A plan to dramatically expand Evanston’s inclusionary housing ordinance drew a generally skeptical response from aldermen on the city’s Planning and Development Committee Monday night.
Alderman Don Wilson, 4th Ward, said advocates of the proposal keep saying “the developer will pay for” the subsidized housing units that might be built. under the program.
“But in reality it amounts to a focused tax — on the wrong population — rental tenants and condo owners,” Wilson said, because developers would pass the cost on to buyers and renters. He suggested the city should look at what other incentives could be used to encourage production of more affordable housing.
Alderman Ann Rainey, 8th Ward, disputed claims by housing advocates that the city has lost 3,000 units of affordable housing in the last few years.
She suggested that claims that affordable units were being replaced by luxury properties were false. “Very few of the big fancy buildings have been built on property that had previously contained multi-family housing,” Rainey said.
She added that the city had rehabilitated nearly 100 units of affordable housing in recent years with an $18 million federal neighborhood stabilization program grant and also built 28 affordable units as part of the Emerson Square project, partially funded by the same grant.
Rainey also expressed fears that the ordinance might halt new construction in town: “What will we do if we pass the ordinance and no new housing is built? Then we won’t have any new affordable housing.”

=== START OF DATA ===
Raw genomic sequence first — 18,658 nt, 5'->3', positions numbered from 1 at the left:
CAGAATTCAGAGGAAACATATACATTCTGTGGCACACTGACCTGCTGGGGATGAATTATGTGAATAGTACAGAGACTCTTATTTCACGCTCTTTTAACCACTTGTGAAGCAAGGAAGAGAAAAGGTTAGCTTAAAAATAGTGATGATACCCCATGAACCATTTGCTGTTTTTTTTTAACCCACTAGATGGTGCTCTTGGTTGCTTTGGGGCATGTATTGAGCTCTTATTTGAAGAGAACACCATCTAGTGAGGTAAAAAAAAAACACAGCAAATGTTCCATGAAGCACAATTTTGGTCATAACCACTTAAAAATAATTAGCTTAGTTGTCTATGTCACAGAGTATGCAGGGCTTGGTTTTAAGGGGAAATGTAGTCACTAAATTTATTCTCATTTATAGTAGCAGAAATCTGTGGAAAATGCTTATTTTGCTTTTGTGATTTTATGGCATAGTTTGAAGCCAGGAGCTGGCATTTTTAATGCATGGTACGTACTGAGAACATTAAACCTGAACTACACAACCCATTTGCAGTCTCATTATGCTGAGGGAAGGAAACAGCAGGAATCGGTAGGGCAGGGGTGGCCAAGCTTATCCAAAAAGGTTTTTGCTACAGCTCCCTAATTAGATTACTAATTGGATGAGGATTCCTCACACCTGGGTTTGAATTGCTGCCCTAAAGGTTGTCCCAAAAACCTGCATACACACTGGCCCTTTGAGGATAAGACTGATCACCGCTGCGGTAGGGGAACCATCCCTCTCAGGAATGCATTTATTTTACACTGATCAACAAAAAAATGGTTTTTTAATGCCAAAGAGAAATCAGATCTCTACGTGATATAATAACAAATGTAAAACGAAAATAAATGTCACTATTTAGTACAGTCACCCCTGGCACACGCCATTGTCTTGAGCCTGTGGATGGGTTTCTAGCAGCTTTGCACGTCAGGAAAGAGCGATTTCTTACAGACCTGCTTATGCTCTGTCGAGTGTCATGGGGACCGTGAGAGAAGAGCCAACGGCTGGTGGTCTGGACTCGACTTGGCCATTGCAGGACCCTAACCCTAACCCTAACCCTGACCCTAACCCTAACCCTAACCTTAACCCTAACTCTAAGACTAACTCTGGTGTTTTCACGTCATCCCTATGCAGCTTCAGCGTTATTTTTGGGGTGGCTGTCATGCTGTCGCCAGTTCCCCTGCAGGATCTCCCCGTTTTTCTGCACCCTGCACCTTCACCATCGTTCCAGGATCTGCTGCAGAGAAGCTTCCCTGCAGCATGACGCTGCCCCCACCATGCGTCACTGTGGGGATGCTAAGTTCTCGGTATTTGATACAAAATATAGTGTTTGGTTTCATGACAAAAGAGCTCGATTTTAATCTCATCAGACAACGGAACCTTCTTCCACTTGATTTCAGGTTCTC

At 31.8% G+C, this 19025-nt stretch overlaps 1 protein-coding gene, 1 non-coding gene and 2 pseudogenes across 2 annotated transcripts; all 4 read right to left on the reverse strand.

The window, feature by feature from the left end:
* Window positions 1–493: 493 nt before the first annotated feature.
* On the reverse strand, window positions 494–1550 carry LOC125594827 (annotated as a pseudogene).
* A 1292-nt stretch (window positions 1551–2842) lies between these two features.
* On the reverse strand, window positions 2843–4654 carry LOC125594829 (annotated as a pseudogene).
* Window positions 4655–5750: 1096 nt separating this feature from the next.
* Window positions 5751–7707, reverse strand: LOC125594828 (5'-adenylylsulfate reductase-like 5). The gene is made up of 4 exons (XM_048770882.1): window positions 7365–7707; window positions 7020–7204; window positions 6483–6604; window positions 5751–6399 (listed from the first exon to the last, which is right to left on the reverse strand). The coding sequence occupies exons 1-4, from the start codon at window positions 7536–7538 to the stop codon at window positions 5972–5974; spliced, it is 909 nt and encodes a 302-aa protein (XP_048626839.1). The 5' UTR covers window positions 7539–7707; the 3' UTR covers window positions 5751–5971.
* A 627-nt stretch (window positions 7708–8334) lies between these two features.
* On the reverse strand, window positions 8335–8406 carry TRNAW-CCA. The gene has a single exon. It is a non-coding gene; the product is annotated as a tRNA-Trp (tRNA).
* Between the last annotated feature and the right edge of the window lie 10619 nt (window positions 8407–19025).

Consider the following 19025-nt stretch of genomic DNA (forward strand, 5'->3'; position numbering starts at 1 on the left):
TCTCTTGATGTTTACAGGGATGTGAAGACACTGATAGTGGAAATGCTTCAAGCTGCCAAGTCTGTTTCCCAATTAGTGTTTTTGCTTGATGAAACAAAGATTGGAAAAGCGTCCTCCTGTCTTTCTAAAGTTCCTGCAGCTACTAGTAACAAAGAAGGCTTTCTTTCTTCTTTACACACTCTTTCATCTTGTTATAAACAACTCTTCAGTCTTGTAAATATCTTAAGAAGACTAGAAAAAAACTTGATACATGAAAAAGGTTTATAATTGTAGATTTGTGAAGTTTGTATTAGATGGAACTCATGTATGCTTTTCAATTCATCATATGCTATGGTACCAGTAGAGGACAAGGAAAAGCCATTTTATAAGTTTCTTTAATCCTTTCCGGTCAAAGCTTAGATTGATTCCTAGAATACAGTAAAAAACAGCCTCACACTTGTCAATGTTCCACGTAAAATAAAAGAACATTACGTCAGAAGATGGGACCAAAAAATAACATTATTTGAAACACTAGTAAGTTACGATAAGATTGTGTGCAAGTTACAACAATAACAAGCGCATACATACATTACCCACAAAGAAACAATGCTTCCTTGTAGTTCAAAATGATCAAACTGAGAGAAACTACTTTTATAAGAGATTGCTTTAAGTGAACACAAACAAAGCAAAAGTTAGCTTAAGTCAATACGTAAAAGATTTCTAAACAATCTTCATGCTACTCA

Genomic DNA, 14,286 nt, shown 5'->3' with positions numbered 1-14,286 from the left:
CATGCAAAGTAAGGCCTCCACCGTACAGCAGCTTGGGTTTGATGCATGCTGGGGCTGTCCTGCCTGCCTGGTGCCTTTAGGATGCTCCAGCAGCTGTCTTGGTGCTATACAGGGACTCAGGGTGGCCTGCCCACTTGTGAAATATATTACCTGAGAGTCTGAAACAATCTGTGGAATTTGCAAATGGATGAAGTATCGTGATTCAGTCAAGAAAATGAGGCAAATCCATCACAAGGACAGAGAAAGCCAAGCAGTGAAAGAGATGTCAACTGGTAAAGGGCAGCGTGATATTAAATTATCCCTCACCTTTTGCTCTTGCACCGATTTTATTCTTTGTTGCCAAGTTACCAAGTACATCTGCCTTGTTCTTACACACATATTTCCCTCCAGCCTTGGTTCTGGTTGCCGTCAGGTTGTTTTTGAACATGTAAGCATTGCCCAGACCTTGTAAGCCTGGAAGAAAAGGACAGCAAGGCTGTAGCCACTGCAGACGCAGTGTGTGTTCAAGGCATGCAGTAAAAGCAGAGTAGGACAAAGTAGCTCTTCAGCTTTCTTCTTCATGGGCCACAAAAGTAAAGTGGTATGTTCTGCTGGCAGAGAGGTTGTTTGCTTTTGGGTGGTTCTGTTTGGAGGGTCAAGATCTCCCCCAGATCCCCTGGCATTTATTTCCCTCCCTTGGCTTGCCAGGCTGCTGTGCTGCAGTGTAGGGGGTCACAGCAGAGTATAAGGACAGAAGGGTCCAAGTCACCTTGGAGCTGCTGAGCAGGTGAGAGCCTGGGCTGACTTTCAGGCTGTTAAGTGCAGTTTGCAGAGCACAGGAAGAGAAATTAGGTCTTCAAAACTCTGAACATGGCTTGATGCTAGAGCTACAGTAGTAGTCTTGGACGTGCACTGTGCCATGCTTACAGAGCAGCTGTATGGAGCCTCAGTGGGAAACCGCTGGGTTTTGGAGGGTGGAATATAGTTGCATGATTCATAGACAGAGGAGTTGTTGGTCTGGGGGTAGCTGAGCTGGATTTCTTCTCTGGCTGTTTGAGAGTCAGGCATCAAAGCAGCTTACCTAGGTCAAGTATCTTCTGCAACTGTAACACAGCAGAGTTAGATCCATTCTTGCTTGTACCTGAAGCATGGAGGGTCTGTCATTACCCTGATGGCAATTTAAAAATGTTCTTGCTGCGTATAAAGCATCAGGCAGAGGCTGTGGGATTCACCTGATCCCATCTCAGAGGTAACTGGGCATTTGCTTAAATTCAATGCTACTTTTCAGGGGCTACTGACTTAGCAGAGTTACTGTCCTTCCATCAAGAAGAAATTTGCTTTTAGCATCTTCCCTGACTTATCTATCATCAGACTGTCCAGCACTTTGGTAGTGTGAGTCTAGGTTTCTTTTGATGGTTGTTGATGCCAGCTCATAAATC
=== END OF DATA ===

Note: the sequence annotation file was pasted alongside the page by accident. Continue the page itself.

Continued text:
Alderman Melissa Wynne, 3rd Ward, said a provision in the new ordinance that would reduce the development size threshold for having to include affordable units from 25 to 5 would be too burdensome on projects like the adaptive reuse of factories and warehouses for housing stock.
She said she would want to consider increasing density allowed in developments as a reward for providing affordable housing — but said it should only be “by a small amount, because density is not always popular in Evanston.”
Alderman Delores Holmes, 5th Ward, was the most sympathetic to the proposal. She said she wanted to keep as many people in the community who want to stay here as possible and was especially concerned for seniors and for young people who can’t afford to live in the community.
With two committee members — Mark Tendam, 6th Ward, and Jane Grover, 7th Ward — absent from the meeting, the committee voted to ask staff to develop more information about the proposal and postponed further discussion until its June 8 committee meeting.